Published online by Cambridge University Press: 10 February 2017
Poor recovery from depressive disorder has been shown to be related to low perceived social support and loneliness, but not to social network size or frequency of social interactions. Some studies suggest that the significance of social relationships for depression course may be greater in younger than in older patients, and may differ between men and women. None of the studies examined to what extent the different aspects of social relationships have unique or overlapping predictive values for depression course. It is the aim of the present study to examine the differential predictive values of social network characteristics, social support and loneliness for the course of depressive disorder, and to test whether these predictive associations are modified by gender or age.
Two naturalistic cohort studies with the same design and overlapping instruments were combined to obtain a study sample of 1474 patients with a major depressive disorder, of whom 1181 (80.1%) could be studied over a 2-year period. Social relational variables were assessed at baseline. Two aspects of depression course were studied: remission at 2-year follow-up and change in depression severity over the follow-up period. By means of logistic regression and random coefficient analysis, the individual and combined predictive values of the different social relational variables for depression course were studied, controlling for potential confounders and checking for effect modification by age (below 60 v. 60 years or older) and gender.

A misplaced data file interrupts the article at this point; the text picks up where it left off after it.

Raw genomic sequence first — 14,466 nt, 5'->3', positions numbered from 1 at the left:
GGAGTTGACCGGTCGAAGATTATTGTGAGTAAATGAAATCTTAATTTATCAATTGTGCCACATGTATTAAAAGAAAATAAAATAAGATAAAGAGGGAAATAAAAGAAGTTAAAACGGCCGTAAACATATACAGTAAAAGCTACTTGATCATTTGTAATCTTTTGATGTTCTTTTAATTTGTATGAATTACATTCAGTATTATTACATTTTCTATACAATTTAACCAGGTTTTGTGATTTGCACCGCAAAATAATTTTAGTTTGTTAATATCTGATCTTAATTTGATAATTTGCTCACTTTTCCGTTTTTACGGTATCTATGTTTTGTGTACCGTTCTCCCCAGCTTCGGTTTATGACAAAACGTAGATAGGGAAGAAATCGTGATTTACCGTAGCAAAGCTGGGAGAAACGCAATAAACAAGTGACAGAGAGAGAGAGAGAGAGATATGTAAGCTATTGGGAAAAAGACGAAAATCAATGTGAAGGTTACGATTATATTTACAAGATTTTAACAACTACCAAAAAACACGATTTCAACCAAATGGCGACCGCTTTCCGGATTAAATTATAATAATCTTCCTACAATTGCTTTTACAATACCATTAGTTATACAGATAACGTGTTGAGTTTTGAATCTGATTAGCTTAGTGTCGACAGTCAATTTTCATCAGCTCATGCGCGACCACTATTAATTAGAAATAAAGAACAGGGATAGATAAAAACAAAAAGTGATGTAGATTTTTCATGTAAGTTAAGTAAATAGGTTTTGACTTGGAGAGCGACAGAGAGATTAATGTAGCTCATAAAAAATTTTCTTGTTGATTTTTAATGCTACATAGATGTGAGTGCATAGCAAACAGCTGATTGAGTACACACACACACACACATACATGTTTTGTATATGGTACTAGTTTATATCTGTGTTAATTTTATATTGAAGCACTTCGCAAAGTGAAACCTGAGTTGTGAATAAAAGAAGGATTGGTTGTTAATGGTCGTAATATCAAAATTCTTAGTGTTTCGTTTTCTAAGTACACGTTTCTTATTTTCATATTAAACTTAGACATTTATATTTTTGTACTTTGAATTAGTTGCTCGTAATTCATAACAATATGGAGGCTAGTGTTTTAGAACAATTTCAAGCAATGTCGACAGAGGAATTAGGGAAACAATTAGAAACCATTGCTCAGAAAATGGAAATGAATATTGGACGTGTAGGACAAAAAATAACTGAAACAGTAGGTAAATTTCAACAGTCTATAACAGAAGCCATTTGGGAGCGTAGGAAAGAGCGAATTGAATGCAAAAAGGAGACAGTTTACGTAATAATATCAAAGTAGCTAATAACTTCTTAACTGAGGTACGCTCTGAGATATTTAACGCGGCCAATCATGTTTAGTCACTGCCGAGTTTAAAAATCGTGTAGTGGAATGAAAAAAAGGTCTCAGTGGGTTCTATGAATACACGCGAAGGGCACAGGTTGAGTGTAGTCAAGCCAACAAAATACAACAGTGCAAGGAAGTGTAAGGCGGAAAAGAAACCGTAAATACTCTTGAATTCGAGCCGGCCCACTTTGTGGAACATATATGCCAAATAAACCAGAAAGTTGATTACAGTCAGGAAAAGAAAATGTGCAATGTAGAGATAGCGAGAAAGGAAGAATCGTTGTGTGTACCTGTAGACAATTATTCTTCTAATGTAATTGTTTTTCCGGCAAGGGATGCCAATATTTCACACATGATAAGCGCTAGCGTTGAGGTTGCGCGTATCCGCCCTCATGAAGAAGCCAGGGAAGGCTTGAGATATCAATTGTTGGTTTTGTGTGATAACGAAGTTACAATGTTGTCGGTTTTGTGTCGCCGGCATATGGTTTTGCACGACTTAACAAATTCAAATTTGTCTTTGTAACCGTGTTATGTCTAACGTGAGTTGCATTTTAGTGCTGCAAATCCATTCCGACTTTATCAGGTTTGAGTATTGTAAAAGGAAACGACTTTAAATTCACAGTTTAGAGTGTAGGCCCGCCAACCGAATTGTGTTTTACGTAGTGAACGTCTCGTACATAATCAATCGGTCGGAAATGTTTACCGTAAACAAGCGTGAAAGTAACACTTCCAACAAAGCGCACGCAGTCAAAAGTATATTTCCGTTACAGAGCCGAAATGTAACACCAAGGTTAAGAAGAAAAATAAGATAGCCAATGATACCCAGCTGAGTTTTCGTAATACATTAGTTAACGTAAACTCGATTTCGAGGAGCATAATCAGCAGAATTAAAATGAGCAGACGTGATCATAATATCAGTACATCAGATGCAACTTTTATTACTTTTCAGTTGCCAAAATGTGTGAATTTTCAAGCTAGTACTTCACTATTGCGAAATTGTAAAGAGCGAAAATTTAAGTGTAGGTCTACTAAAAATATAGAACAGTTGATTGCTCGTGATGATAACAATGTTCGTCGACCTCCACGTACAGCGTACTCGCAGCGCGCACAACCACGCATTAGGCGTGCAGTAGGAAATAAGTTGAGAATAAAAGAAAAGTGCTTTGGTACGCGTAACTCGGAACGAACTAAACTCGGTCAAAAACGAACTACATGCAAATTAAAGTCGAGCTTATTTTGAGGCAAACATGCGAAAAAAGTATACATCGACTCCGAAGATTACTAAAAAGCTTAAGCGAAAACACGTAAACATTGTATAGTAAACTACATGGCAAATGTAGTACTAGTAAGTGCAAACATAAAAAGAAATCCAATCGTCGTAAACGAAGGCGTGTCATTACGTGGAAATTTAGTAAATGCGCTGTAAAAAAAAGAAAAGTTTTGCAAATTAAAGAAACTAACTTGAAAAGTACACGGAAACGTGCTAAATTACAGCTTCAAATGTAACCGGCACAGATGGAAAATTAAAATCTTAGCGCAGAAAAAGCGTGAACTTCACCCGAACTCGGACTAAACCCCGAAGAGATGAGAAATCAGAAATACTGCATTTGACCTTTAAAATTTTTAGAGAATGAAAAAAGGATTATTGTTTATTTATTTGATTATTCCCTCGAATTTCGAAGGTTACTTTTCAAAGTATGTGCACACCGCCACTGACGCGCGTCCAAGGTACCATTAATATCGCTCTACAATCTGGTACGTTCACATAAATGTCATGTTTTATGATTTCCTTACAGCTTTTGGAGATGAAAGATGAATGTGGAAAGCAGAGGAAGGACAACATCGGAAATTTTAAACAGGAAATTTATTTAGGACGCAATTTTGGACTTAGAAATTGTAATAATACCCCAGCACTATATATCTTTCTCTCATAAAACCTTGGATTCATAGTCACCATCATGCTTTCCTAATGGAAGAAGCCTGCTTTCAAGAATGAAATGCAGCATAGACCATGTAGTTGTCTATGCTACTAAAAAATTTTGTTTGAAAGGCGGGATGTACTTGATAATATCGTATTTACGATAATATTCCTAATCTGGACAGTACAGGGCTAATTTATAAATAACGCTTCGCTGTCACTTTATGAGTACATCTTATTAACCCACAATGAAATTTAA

Multiple aspects of the social network, social support and loneliness were related to depression course, independent of potential confounders – including depression severity – but when combined, their predictive values were found to overlap to a large extent. Only the social network characteristic of living in a larger household, the social support characteristic of few negative experiences with the support from a partner or close friend, and limited feelings of loneliness proved to have unique predictive value for a favourable course of depression. Little evidence was found for effect modification by gender or age.
If depressed persons experience difficulties in their social relationships, this may impede their recovery. Special attention for interpersonal problems, social isolation and feelings of loneliness seems warranted in depression treatment and relapse prevention. It will be of great interest to test whether social relational interventions can contribute to better recovery and relapse prevention of depressive disorder.
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